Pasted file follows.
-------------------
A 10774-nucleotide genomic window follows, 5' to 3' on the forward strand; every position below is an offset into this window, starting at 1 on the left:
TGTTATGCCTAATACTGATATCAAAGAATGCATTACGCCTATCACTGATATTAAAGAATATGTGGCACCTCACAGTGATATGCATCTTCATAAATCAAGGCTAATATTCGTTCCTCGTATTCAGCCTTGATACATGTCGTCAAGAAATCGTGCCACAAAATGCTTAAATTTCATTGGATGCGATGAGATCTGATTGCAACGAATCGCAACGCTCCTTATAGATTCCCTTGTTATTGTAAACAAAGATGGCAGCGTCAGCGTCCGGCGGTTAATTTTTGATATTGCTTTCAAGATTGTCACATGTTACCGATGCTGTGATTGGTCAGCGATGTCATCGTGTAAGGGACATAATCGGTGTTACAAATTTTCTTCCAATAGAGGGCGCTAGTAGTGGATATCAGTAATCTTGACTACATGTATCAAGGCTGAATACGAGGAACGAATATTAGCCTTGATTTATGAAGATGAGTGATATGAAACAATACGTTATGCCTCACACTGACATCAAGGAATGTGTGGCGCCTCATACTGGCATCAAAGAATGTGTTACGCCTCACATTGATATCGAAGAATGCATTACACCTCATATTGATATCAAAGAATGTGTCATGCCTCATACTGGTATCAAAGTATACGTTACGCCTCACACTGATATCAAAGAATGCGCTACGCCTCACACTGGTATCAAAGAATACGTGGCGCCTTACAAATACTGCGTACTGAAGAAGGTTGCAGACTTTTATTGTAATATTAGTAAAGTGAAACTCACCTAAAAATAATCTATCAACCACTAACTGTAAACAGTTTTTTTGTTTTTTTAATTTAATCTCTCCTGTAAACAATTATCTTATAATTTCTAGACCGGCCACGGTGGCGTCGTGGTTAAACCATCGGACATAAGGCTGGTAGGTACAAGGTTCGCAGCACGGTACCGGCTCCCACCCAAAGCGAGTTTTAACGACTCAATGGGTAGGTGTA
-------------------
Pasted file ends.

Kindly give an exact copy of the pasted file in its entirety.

A 10774-nucleotide genomic window follows, 5' to 3' on the forward strand; every position below is an offset into this window, starting at 1 on the left:
TGTTATGCCTAATACTGATATCAAAGAATGCATTACGCCTATCACTGATATTAAAGAATATGTGGCACCTCACAGTGATATGCATCTTCATAAATCAAGGCTAATATTCGTTCCTCGTATTCAGCCTTGATACATGTCGTCAAGAAATCGTGCCACAAAATGCTTAAATTTCATTGGATGCGATGAGATCTGATTGCAACGAATCGCAACGCTCCTTATAGATTCCCTTGTTATTGTAAACAAAGATGGCAGCGTCAGCGTCCGGCGGTTAATTTTTGATATTGCTTTCAAGATTGTCACATGTTACCGATGCTGTGATTGGTCAGCGATGTCATCGTGTAAGGGACATAATCGGTGTTACAAATTTTCTTCCAATAGAGGGCGCTAGTAGTGGATATCAGTAATCTTGACTACATGTATCAAGGCTGAATACGAGGAACGAATATTAGCCTTGATTTATGAAGATGAGTGATATGAAACAATACGTTATGCCTCACACTGACATCAAGGAATGTGTGGCGCCTCATACTGGCATCAAAGAATGTGTTACGCCTCACATTGATATCGAAGAATGCATTACACCTCATATTGATATCAAAGAATGTGTCATGCCTCATACTGGTATCAAAGTATACGTTACGCCTCACACTGATATCAAAGAATGCGCTACGCCTCACACTGGTATCAAAGAATACGTGGCGCCTTACAAATACTGCGTACTGAAGAAGGTTGCAGACTTTTATTGTAATATTAGTAAAGTGAAACTCACCTAAAAATAATCTATCAACCACTAACTGTAAACAGTTTTTTTGTTTTTTTAATTTAATCTCTCCTGTAAACAATTATCTTATAATTTCTAGACCGGCCACGGTGGCGTCGTGGTTAAACCATCGGACATAAGGCTGGTAGGTACAAGGTTCGCAGCACGGTACCGGCTCCCACCCAAAGCGAGTTTTAACGACTCAATGGGTAGGTGTA